What is the importance of animal empathy and how can we encourage it in young children?

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To understand that nature exists in our own backyards and neighbourhoods can be a very fascinating experience for children. You can read to a child about nature and tell them to appreciate the animals and the trees in the natural world, but unless they physically interact with it themselves they will never truly learn. Environmental Education (EE) is such a necessary part of learning, especially in a child’s early learning years.

Young children tend to develop emotional attachments to what is familiar, whether it be their parent, caregiver or their pet. The more personal children’s experience  with nature, the more environmentally concerned and active children are likely to become. Children’s positive encounters with nature can lead to developing a deeper respect for the environment in an ethical way.

Nurturing Animals

Empathy is built at an early age. The more nurturing children are to their surroundings, the more their environment has an effect of them. This gives way to positive values, attitudes and believes. Regular interactions within nature can help children develop respect and a caring attitude for the environment.

Not only are regular experiences in nature important, but also watching adults, both parents and teachers, can help aid this. If children view positive behaviour and a lack of fear towards animals, then children will likely mimic this behaviour. On the flip side, if children see adults mistreat or show fear towards animals then children may follow suit and also develop ‘irrational fears’ themselves.

                                                                                                  Children and Baby Animals

baby-animals-baby-animal

Young children feel a natural kinship with, and are drawn to animals – especially baby animals. This can be seen in many book titles that include baby rabbits, bears, cats and dogs. Animals are very curious things to children, and sometimes they are fearful because of warnings from parents (“be careful around dogs”) or the fact that it is a new experience for them.  In the absence of this fear, children often want to talk to animals  hold them, stroke them or interact with them emotionally.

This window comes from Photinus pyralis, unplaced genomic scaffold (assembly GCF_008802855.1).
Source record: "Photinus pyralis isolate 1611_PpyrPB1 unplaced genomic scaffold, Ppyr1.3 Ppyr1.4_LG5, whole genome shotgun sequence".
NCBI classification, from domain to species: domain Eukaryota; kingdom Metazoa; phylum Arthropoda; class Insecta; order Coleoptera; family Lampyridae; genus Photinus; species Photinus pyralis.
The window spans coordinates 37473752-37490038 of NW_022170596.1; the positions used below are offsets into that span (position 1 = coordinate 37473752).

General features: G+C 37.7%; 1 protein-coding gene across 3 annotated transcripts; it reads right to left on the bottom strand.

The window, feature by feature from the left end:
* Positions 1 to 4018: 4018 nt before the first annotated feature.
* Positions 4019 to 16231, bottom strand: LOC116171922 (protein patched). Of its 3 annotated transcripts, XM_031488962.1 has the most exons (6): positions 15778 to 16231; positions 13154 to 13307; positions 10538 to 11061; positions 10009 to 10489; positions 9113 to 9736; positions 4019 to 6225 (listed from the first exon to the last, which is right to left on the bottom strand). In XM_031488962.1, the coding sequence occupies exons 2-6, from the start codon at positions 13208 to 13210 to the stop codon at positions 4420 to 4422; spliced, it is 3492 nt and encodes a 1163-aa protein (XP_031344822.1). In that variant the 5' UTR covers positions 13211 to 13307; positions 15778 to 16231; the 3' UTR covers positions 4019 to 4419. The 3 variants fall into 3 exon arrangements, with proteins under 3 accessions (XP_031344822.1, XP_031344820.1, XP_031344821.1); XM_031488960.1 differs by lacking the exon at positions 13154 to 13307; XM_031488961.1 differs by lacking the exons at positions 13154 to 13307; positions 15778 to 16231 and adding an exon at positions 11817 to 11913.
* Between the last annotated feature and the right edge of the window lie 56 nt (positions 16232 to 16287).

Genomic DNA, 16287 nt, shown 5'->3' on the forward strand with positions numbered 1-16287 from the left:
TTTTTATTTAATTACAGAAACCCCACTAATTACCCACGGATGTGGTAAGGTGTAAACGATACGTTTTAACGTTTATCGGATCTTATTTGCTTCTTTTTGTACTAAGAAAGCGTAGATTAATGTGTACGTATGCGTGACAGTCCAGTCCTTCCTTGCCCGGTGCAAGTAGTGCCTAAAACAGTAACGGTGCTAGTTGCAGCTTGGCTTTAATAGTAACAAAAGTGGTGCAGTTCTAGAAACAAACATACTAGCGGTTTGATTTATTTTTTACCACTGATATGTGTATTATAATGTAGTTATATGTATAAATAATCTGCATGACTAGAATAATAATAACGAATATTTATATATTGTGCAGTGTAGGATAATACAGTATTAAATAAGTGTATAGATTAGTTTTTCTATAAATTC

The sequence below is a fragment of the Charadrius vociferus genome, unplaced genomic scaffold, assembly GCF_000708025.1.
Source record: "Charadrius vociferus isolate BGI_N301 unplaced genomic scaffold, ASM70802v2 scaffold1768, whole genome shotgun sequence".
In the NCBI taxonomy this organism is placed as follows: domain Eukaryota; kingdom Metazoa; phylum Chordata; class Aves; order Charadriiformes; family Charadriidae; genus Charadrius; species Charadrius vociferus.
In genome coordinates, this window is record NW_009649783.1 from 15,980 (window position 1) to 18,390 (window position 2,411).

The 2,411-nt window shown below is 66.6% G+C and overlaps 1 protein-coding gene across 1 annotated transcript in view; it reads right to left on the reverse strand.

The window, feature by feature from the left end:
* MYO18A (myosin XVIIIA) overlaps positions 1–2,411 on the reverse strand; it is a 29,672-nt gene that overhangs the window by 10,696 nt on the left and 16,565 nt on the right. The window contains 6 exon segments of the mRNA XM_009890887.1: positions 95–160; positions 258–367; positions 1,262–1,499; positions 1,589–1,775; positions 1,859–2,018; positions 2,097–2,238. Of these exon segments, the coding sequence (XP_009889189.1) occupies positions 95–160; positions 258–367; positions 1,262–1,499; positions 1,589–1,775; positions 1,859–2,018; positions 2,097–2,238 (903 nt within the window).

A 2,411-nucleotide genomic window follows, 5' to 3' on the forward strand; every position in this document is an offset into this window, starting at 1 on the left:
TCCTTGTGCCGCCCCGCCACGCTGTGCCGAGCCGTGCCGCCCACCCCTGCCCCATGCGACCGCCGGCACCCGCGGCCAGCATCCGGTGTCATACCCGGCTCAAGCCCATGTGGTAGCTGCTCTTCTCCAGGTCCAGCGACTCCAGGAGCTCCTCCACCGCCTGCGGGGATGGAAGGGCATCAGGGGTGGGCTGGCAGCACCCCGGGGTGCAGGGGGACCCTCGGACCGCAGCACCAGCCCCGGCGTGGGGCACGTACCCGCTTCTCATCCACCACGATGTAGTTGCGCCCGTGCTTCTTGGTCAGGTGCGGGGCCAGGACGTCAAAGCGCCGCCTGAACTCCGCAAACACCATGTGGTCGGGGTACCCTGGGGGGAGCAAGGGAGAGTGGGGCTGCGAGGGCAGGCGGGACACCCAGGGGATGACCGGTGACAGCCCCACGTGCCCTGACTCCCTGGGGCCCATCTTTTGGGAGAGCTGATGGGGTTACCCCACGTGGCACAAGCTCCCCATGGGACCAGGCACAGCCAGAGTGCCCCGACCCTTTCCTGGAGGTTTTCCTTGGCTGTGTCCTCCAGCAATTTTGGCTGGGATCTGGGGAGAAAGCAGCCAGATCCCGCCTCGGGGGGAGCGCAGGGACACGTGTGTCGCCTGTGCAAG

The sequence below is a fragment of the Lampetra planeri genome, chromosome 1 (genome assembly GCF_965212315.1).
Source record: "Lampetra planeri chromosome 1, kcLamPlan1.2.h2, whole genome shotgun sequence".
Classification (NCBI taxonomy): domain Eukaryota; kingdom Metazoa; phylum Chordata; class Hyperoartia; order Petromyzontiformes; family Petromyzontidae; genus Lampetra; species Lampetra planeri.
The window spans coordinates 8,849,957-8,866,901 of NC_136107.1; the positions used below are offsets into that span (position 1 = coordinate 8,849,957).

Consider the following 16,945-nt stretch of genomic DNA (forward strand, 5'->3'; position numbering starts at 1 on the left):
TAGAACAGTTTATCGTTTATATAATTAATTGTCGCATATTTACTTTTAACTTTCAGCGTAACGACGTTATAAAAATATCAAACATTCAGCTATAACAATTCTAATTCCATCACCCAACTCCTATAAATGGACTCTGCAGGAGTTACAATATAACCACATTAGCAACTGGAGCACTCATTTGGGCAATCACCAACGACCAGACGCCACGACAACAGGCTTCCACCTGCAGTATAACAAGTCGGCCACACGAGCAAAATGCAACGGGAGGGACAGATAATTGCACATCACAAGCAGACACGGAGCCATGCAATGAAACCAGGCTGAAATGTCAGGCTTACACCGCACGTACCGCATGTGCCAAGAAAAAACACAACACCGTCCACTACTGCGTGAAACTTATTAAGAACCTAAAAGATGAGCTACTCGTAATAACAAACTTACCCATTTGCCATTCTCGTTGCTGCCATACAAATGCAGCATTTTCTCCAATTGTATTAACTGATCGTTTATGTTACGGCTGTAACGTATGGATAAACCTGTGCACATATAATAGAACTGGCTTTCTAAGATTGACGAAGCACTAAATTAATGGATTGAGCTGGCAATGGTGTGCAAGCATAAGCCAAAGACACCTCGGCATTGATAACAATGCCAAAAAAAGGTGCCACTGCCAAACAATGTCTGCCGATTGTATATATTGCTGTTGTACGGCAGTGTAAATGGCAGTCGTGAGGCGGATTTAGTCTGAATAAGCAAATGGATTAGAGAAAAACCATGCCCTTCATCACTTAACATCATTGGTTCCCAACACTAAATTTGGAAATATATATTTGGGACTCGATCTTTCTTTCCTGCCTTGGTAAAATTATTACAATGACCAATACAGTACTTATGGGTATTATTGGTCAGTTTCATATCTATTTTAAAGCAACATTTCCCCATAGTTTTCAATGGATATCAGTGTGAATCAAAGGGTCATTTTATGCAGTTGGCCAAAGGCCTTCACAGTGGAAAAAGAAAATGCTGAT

Animal Statistics

A study of dreams, carried out by Robert L. van de Castle PhD, says that 80% of children under 6 years old have dreams about animals.

In addition, animals are included in more than 90% of the characters in children’s pre-school books. It is very difficult to find a book in a nursery that does not include an animal of some sort. Plus most fluffy toys are animals too, teddy bears being the most popular and most enduring animal of them all.

As practitioners, we should do as much as we can to reunite children back into nature and start thinking and caring about animals more.

Helpful tips include the following:

Show and tell

GIRL PET

Children could bring in a pet from home. This could be a dog, cat, rabbit, hamster or any type of animal. With supervision from a parent/caregiver, they could show their pet to the class during circle time.

Buy a pet for your nursery

A fish or tadpoles  make great indoor pets. I would recommend not buying an African snail (which is quite popular) because children grow bored of it after a while. Plus, there are many snails that you can find in your own garden that you could interact with and put back after.

Trips to a local farm

You could also arrange a trip to a local farm. As well as handling and stroking the animals, children can learn more about the individual animals themselves – where they live, what they eat, the noises they make.  A day trip like this can be a very stimulating experience and will encourage children to ask lots of questions too.


About the author

Shane Jordan is an Education Environmental Practitioner and a qualified Early Years Practitioner with a Level 4 Higher Education Certificate in Education Studies.  If you have any questions for Shane, he can be contacted here.


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